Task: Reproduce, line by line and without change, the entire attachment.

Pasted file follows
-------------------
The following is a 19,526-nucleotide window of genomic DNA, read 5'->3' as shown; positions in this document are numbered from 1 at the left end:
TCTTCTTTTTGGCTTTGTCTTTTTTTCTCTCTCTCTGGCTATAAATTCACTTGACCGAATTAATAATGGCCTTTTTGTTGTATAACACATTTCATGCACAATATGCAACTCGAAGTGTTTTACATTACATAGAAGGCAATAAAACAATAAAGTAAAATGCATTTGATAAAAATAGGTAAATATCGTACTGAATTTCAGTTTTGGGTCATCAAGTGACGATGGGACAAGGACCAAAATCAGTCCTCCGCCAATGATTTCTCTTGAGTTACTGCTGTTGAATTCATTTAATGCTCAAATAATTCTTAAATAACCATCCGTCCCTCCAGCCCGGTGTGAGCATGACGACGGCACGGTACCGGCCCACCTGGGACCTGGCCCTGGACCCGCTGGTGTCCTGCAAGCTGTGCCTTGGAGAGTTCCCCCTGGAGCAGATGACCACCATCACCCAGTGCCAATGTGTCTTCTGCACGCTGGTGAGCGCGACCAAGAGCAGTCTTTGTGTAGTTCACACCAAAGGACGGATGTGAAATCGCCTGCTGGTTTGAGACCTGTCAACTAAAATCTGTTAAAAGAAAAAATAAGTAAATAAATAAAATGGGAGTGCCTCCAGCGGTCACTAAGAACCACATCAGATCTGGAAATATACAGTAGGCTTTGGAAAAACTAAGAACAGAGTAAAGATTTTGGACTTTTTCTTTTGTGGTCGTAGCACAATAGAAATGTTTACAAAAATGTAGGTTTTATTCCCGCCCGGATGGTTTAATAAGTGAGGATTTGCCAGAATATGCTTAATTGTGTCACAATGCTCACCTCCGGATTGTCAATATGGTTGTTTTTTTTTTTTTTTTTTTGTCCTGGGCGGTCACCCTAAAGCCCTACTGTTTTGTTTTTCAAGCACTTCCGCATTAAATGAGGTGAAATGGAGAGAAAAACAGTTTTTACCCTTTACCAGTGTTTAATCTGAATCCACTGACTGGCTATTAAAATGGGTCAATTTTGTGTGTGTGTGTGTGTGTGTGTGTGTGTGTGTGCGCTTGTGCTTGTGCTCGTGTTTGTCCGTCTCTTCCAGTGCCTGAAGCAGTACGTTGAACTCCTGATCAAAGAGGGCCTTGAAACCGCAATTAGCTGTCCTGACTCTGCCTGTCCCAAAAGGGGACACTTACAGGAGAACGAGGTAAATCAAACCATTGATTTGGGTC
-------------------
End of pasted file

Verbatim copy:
The following is a 19,526-nucleotide window of genomic DNA, read 5'->3' as shown; positions in this document are numbered from 1 at the left end:
TCTTCTTTTTGGCTTTGTCTTTTTTTCTCTCTCTCTGGCTATAAATTCACTTGACCGAATTAATAATGGCCTTTTTGTTGTATAACACATTTCATGCACAATATGCAACTCGAAGTGTTTTACATTACATAGAAGGCAATAAAACAATAAAGTAAAATGCATTTGATAAAAATAGGTAAATATCGTACTGAATTTCAGTTTTGGGTCATCAAGTGACGATGGGACAAGGACCAAAATCAGTCCTCCGCCAATGATTTCTCTTGAGTTACTGCTGTTGAATTCATTTAATGCTCAAATAATTCTTAAATAACCATCCGTCCCTCCAGCCCGGTGTGAGCATGACGACGGCACGGTACCGGCCCACCTGGGACCTGGCCCTGGACCCGCTGGTGTCCTGCAAGCTGTGCCTTGGAGAGTTCCCCCTGGAGCAGATGACCACCATCACCCAGTGCCAATGTGTCTTCTGCACGCTGGTGAGCGCGACCAAGAGCAGTCTTTGTGTAGTTCACACCAAAGGACGGATGTGAAATCGCCTGCTGGTTTGAGACCTGTCAACTAAAATCTGTTAAAAGAAAAAATAAGTAAATAAATAAAATGGGAGTGCCTCCAGCGGTCACTAAGAACCACATCAGATCTGGAAATATACAGTAGGCTTTGGAAAAACTAAGAACAGAGTAAAGATTTTGGACTTTTTCTTTTGTGGTCGTAGCACAATAGAAATGTTTACAAAAATGTAGGTTTTATTCCCGCCCGGATGGTTTAATAAGTGAGGATTTGCCAGAATATGCTTAATTGTGTCACAATGCTCACCTCCGGATTGTCAATATGGTTGTTTTTTTTTTTTTTTTTTTGTCCTGGGCGGTCACCCTAAAGCCCTACTGTTTTGTTTTTCAAGCACTTCCGCATTAAATGAGGTGAAATGGAGAGAAAAACAGTTTTTACCCTTTACCAGTGTTTAATCTGAATCCACTGACTGGCTATTAAAATGGGTCAATTTTGTGTGTGTGTGTGTGTGTGTGTGTGTGTGTGTGCGCTTGTGCTTGTGCTCGTGTTTGTCCGTCTCTTCCAGTGCCTGAAGCAGTACGTTGAACTCCTGATCAAAGAGGGCCTTGAAACCGCAATTAGCTGTCCTGACTCTGCCTGTCCCAAAAGGGGACACTTACAGGAGAACGAGGTAAATCAAACCATTGATTTGGGTC